Tags: Vantage Point

It should be more than evident by now that only the election of a halfway decent, competent, and honest alternative to the present regime can at least begin the process of halting the country’s descent into failed State sta-tus. But that can happen only if the mass of the electorate has learned enough from the experience of the last six years to elect the officials the country so desperately and so urgently needs.

Escape from freedom

In the Philippines, the above events of September at home and abroad have added to widespread citizen fatigue and resistance in exercising the sovereign right and duty of checking government excesses, holding it accountable, and demanding and struggling for the changes the country has needed for decades.

Manufacturing consent

One journalist did say that President Rodrigo Duterte compounded the “lie” about the reason behind the shutdown of the operations of ABS-CBN’s free TV and radio services. But she did not outrightly call him a liar, and neither did the others. As Mr. Duterte was delivering his State of the Nation Address (SONA) on July…

‘Modernizing’ repression

The Washington DC, USA-based Human Rights Watch (HRW) is concerned over the sale to the Duterte regime of $2.5 billion worth of US fighter jets and precision guided missiles. In an op-ed piece published in The Washington Post, HRW’s Washington Advocacy Officer Elisa Epstein warned that the Biden administration would be “reward(ing) an increasingly abusive…

A survey by the polling firm Social Weather Stations (SWS), the results of which were released on July 12, found that hunger incidence among Filipinos had reached 21%+ of the country’s 105 million population, or more than four million families whose members had gone hungry at least once during the past three months. Only in…

Press freedom as election issue

President Rodrigo Duterte has made it to the gallery of heads of government in 37 countries that the international press freedom watch organization Reporters Without Borders (RSF, Reporters Sans Frontières) regards as enemies of press freedom. Mr. Duterte’s inclusion puts him in the company of Russia’s Vladimir Putin, China’s Xi Jinping, Brazil’s Jair Bolsonaro, Saudi…

Pacquiao vs Duterte

He has done nearly everything else except formally announce it, because if he does, under Commission on Elections (Comelec) rules he could be liable to charges of premature campaigning, but perennial absentee senator-cum-boxer Emmanuel “Manny” Pacquiao seems determined to run for President in 2022. He has reportedly narrowed his choices for vice-presidential running mate to…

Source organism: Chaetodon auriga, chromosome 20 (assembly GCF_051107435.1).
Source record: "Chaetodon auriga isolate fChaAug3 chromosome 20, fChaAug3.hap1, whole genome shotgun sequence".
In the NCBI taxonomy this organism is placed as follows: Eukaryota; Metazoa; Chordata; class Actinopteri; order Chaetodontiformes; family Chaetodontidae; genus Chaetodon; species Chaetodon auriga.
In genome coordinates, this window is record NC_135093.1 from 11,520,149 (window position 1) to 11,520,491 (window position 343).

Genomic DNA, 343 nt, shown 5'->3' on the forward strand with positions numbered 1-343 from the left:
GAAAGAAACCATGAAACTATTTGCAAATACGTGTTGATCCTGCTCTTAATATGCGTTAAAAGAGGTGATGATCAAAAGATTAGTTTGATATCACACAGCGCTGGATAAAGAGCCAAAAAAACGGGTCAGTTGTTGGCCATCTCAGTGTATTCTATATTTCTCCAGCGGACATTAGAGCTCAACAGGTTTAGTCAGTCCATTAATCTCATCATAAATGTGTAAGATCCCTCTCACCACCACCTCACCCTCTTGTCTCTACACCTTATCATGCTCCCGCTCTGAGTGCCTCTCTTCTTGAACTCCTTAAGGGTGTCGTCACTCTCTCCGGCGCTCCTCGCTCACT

Mourning PNoy

The return of authoritarian rule is a constant threat, and progress an increasingly elusive goal in the Philippines. Democratization and development have too often foundered on the shoals of government indifference, incompetence, and antipathy. A process that began during the reform and revolutionary periods of Philippine history, democratization has been interrupted, delayed, weakened, and sabotaged…

Intimations of accountability

Nothing can compensate for the loss of a husband, a father, and in some instances even a wife, a mother, and a child — or for that matter, for the years of want and deprivation inflicted by the sudden demise of a family breadwinner. Mostly unremarked except in studies by such institutions as the University of the Philippines is the humanitarian crisis that afflicts those left behind by the heads of families who, alleged to be either drug addicts or drug pushers, were systematically gunned down on the strength of what the police understood to be the orders of President Rodrigo Duterte to “kill, kill, kill.”

A country to win

With regime change can come the restoration of the rule of law and the democratic space that have been eroded and restricted by the provincial despotism that has been despoiling this country and its people since 2016. The return of some measure of civility in politics and governance is another possibility. There are as well the increased chances of ending the pandemic and reviving the economy. And, most of all, is the likely recovery of the rights to free expression and press freedom on which true journalism thrives, and without which authentic change is next to impossible.